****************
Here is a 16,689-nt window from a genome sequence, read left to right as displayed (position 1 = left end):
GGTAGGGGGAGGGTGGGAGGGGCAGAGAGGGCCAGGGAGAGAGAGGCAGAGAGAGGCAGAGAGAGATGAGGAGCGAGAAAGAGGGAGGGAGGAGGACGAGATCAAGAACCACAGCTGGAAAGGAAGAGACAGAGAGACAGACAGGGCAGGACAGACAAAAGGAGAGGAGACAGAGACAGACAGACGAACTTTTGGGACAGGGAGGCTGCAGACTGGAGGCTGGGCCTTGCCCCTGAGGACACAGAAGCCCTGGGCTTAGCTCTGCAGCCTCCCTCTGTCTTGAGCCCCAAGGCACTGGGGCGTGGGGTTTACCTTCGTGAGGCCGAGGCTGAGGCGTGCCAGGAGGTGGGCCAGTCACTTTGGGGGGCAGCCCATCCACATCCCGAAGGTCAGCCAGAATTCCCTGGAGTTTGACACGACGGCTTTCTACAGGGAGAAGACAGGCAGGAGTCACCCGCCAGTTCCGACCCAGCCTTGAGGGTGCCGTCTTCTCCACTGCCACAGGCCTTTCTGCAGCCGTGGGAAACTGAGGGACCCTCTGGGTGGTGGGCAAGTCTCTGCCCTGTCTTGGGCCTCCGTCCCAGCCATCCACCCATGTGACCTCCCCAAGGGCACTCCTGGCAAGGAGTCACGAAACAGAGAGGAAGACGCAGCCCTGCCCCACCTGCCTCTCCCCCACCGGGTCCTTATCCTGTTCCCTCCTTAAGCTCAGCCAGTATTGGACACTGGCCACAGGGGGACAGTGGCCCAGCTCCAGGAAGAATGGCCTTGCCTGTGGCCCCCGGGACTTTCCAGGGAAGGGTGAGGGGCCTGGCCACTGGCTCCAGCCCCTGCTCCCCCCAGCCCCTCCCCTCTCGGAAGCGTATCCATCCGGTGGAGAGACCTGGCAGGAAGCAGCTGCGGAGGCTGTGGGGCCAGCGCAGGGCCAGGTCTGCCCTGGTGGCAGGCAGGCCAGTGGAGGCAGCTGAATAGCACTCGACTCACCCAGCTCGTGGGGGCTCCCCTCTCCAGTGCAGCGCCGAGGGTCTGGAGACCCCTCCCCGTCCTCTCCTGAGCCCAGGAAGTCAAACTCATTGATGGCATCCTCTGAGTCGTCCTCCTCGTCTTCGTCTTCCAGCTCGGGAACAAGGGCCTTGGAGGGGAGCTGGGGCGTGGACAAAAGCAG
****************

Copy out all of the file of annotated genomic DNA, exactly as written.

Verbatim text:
Here is a 16,689-nt window from a genome sequence, read left to right as displayed (position 1 = left end):
GGTAGGGGGAGGGTGGGAGGGGCAGAGAGGGCCAGGGAGAGAGAGGCAGAGAGAGGCAGAGAGAGATGAGGAGCGAGAAAGAGGGAGGGAGGAGGACGAGATCAAGAACCACAGCTGGAAAGGAAGAGACAGAGAGACAGACAGGGCAGGACAGACAAAAGGAGAGGAGACAGAGACAGACAGACGAACTTTTGGGACAGGGAGGCTGCAGACTGGAGGCTGGGCCTTGCCCCTGAGGACACAGAAGCCCTGGGCTTAGCTCTGCAGCCTCCCTCTGTCTTGAGCCCCAAGGCACTGGGGCGTGGGGTTTACCTTCGTGAGGCCGAGGCTGAGGCGTGCCAGGAGGTGGGCCAGTCACTTTGGGGGGCAGCCCATCCACATCCCGAAGGTCAGCCAGAATTCCCTGGAGTTTGACACGACGGCTTTCTACAGGGAGAAGACAGGCAGGAGTCACCCGCCAGTTCCGACCCAGCCTTGAGGGTGCCGTCTTCTCCACTGCCACAGGCCTTTCTGCAGCCGTGGGAAACTGAGGGACCCTCTGGGTGGTGGGCAAGTCTCTGCCCTGTCTTGGGCCTCCGTCCCAGCCATCCACCCATGTGACCTCCCCAAGGGCACTCCTGGCAAGGAGTCACGAAACAGAGAGGAAGACGCAGCCCTGCCCCACCTGCCTCTCCCCCACCGGGTCCTTATCCTGTTCCCTCCTTAAGCTCAGCCAGTATTGGACACTGGCCACAGGGGGACAGTGGCCCAGCTCCAGGAAGAATGGCCTTGCCTGTGGCCCCCGGGACTTTCCAGGGAAGGGTGAGGGGCCTGGCCACTGGCTCCAGCCCCTGCTCCCCCCAGCCCCTCCCCTCTCGGAAGCGTATCCATCCGGTGGAGAGACCTGGCAGGAAGCAGCTGCGGAGGCTGTGGGGCCAGCGCAGGGCCAGGTCTGCCCTGGTGGCAGGCAGGCCAGTGGAGGCAGCTGAATAGCACTCGACTCACCCAGCTCGTGGGGGCTCCCCTCTCCAGTGCAGCGCCGAGGGTCTGGAGACCCCTCCCCGTCCTCTCCTGAGCCCAGGAAGTCAAACTCATTGATGGCATCCTCTGAGTCGTCCTCCTCGTCTTCGTCTTCCAGCTCGGGAACAAGGGCCTTGGAGGGGAGCTGGGGCGTGGACAAAAGCAG